Category: Advice (that you probably shouldn’t follow)

Holidays, Exams, and Talent Shows

It’s been a busy week out here in training-land.  3 holidays in one week, and only one day off. July 1 is Rwandan Independence Day [but it’s not celebrated].  July 4 is both American Independence Day and Rwandan Liberation Day, and for us, our only day off.  My fellow trainees and I went to the local hotel,  had pizza, fajitas, cinnamon rolls, and Fanta [or beverage of  your choice].  For me it was a welcome day off from the onslaught of language classes that the week brought.

On Saturday, we had our a mid-training language exam.  The target at this stage is Novice-high, but I have a plan.  My plan is to score Novice-Mid, get put in remedial Kinyarwanda class, get extra speaking practice, and then WOW everyone at the final exam with my Kinyarwanda prowess. But here’s the real deal, I have performance anxiety, and I have had it for years.  I almost didn’t graduate from college with my Spanish degree because I had such anxiety for my final  oral exam.  And this was with my professor who I had known for three years, and was very familiar talking to him.  So while yes, I am older and wiser, but I still have so much anxiety concerning ‘public speaking.’


On Friday, I picked up my first tailor-made shirt.  It needed a few minor adjustments so I snapped this photo of my [15 year old] tailor making the adjustments.

On Saturday, after our mid-training language exam, I went to the talent show at my host sister’s school. There was singing. And traditional dancing.  And Drumming. There was a skit [in Kinyarwanda–I didn’t understand any of it], and some kid read the news.  And then there was ‘fashion’.  Fashion consists of about 10 couples of modelling different African fashions.  And these kids are stylish.  And they have real talent… unlike most of the talent shows I have been to  in the past.

We’re fancy. We met the US Ambassador to Rwanda.
Every so often, I see beautiful tropical flowers in unexpected places.

Some people

I remember the first patient that I liked that died.  Really liked.  James was a 16 year old boy with Cystic Fibrosis.  He was surly, uncooperative, and mouthy.  He never wanted to take any medicines or do any therapy.  A lot of my co-workers would rather not have him as a patient, but whenever he was on the unit, I volunteered to take care of him.

One day, James said “you think I am sexy. . . that’s why you always want to have me.’  I replied ‘1. You’re jailbait, little boy. 2.  You’re scrawny, and you can’t even cough without getting short of breath.  Let’s do your breathing treatments and CPT.’  And he would let me.  Every.Single. Time.  For whatever reason, he responded to me not treating him like he was sick.  I always give him a choice–“do this… you know what your other options are–get intubated, put on a ventilator, and we can suck the goo out of your lungs all day long or do the CPT, take the treatments, and cough.”  He always chose to take the treatments.  He knew that if he ever went on the ventilator chances of coming off were not good.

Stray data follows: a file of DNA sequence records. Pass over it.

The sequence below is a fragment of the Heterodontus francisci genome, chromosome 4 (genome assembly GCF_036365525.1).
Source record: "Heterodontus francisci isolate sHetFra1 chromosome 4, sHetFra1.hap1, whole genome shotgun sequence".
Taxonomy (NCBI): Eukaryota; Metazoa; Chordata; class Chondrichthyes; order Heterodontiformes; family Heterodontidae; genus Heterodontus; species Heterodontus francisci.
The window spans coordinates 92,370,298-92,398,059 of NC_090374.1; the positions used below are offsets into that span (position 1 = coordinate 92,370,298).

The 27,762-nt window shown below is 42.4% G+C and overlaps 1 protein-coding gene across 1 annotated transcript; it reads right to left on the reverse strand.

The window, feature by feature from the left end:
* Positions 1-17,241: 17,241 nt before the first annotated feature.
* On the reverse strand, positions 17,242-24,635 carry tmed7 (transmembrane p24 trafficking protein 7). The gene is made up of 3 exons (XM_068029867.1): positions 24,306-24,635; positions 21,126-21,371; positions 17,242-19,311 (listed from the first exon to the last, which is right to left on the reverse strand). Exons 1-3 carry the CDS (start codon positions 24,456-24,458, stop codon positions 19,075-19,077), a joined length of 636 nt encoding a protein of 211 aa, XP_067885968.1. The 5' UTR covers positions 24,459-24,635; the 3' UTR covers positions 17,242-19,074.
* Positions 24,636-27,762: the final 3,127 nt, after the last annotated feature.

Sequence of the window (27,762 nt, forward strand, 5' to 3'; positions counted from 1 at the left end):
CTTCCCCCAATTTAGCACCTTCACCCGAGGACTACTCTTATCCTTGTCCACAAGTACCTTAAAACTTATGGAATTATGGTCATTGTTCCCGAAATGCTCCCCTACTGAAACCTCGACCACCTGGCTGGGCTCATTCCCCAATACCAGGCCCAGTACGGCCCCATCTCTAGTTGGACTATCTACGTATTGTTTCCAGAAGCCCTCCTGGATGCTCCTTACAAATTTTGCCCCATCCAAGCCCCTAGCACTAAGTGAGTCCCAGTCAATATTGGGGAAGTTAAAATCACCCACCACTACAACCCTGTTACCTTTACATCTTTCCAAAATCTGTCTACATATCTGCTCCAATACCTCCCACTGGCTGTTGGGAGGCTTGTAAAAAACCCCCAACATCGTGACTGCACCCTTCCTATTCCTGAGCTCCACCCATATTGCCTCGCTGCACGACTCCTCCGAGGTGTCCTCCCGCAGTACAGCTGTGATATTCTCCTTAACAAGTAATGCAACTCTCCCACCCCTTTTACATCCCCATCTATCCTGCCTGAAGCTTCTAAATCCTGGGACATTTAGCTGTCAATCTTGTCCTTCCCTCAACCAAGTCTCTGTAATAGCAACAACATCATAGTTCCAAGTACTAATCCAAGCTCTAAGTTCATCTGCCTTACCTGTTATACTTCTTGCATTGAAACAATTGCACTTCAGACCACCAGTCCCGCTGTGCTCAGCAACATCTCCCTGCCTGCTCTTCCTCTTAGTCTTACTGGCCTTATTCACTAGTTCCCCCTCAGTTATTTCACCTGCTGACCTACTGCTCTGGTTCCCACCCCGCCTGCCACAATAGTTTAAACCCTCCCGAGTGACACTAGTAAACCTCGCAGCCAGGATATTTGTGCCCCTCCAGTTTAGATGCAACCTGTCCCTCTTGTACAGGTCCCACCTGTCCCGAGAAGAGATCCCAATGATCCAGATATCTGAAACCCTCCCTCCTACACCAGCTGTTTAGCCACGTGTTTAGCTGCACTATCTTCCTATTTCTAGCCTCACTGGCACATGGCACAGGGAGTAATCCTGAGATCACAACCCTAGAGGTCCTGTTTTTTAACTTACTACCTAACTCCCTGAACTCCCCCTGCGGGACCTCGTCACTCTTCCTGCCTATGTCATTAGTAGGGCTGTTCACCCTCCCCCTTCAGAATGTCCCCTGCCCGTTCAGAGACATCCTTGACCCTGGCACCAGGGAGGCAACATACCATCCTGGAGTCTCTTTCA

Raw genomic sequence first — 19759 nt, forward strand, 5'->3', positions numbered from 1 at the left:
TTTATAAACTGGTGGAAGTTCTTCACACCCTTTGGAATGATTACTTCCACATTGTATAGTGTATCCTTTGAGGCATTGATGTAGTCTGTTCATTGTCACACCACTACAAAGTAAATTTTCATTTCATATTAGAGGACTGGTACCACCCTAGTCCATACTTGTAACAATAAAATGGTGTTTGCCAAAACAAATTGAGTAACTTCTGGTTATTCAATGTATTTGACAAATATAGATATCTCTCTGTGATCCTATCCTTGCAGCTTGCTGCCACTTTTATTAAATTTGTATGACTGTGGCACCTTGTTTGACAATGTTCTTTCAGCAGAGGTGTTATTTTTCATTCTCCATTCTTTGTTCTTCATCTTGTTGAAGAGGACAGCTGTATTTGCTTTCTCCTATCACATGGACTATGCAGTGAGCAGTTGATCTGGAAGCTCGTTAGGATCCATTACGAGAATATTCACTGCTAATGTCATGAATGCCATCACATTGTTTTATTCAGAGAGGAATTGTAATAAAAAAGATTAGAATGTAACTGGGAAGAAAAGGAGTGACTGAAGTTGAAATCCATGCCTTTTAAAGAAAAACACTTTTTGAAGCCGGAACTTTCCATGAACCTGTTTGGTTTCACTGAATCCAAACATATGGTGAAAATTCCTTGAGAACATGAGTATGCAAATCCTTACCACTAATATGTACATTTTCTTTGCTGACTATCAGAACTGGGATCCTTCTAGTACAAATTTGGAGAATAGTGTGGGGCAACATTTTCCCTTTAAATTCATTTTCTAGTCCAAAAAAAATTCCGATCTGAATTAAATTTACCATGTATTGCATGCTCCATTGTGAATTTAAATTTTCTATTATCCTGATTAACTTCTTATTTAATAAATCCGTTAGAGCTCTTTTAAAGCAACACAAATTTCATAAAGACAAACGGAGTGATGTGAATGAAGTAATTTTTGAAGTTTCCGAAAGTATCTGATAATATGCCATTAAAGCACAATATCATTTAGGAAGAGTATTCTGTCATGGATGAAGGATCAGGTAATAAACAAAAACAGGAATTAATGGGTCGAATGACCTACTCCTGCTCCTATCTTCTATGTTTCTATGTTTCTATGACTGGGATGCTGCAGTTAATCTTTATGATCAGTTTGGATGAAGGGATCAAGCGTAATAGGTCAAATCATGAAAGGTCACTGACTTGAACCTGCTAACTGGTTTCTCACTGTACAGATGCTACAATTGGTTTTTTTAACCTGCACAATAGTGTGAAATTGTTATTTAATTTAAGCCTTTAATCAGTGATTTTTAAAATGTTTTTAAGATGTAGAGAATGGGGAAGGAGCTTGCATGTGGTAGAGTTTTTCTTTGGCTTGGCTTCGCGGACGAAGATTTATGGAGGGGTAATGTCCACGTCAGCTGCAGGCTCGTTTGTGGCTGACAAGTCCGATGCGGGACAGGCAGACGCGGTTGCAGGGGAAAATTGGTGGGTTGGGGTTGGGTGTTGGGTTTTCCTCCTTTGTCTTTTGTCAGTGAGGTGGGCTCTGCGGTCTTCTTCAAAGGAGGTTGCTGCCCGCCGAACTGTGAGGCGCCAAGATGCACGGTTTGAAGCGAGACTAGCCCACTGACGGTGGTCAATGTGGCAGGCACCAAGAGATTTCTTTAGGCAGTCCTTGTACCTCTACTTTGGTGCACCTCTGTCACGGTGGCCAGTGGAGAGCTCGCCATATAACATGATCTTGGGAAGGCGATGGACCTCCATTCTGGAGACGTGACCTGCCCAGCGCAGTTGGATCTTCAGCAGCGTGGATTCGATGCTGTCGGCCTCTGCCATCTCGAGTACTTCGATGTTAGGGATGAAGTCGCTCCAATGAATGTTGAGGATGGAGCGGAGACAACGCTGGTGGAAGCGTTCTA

One day, he asked me if it hurt… does being on the ventilator hurt?… does being intubated hurt?  My answer was truthful–whether it does or doesn’t, I can’t say because I’ve never been in that situation, but I do know you would be on pain meds and meds that will make you not remember.  He said OK then asked if I wanted to play chair basketball with him.  And we did.  Because that’s what you do in peds.

The next day was the Duke-UNC basketball game [James was a big Duke fan].  He asked me if I would watch it with him, and I said I would with the understanding that if I got paged, I’d have to go.  He said OK.

I got through first rounds, saving him for last, and we did his therapies while watching the game.  Duke won and after the game he told me he was ready to be intubated because it was just too much of a struggle to breathe.  I asked him if he was sure and he said he was.  I found the resident and told him what James had said.  He went to talk to him and James called his parents.  They came and it was decided that they he would be transferred to PICU and started on the ventilator later that night.

I stopped by to see him later that night.  He was still awake, had his blue, fuzzy Blue Devils blanket on his bed.  James said, “I know I can be a pain in the ass.  I know I’m probably not going to survive this, but thank you for not treating me like a kid.”  What do you say to that?  ‘You’re welcome’.  My pager went off and I was saved by the bell.  ‘I gotta run but you know you’re awesome, right?’  In typical teenage fashion he said ‘Yeah, I  know.  See you in my dreams.’  My last words to him was ‘Hush your mouth, jail-bait.’

James was right; he didn’t come off the ventilator, and died a few days later.  It sucked, but it’s life.  He knew he had a terminal disease.  He knew that most people with CF as severe as his didn’t survive much past 20.  He accepted life and a death with grace and dignity.  He may have been just a teenager, but James had a wise soul.

Nursing Lesson #1:  Some people.  The memory of some people stick with you forever.